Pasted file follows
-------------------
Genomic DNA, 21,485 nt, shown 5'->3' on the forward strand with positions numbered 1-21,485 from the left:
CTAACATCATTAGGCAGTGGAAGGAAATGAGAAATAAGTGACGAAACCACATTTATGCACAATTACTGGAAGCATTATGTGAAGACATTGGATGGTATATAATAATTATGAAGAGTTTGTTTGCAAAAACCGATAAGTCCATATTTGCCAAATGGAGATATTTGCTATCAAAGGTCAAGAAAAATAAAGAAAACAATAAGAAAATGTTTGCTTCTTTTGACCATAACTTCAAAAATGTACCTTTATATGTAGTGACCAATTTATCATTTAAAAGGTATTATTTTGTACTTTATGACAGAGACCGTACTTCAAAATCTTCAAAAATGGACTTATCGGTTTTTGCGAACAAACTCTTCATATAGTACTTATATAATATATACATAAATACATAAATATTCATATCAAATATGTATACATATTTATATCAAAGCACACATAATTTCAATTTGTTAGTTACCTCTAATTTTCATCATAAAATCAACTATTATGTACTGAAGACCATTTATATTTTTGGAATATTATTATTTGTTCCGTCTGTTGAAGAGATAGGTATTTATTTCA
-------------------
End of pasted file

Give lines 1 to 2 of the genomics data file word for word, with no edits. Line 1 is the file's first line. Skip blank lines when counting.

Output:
Genomic DNA, 21,485 nt, shown 5'->3' on the forward strand with positions numbered 1-21,485 from the left:
CTAACATCATTAGGCAGTGGAAGGAAATGAGAAATAAGTGACGAAACCACATTTATGCACAATTACTGGAAGCATTATGTGAAGACATTGGATGGTATATAATAATTATGAAGAGTTTGTTTGCAAAAACCGATAAGTCCATATTTGCCAAATGGAGATATTTGCTATCAAAGGTCAAGAAAAATAAAGAAAACAATAAGAAAATGTTTGCTTCTTTTGACCATAACTTCAAAAATGTACCTTTATATGTAGTGACCAATTTATCATTTAAAAGGTATTATTTTGTACTTTATGACAGAGACCGTACTTCAAAATCTTCAAAAATGGACTTATCGGTTTTTGCGAACAAACTCTTCATATAGTACTTATATAATATATACATAAATACATAAATATTCATATCAAATATGTATACATATTTATATCAAAGCACACATAATTTCAATTTGTTAGTTACCTCTAATTTTCATCATAAAATCAACTATTATGTACTGAAGACCATTTATATTTTTGGAATATTATTATTTGTTCCGTCTGTTGAAGAGATAGGTATTTATTTCA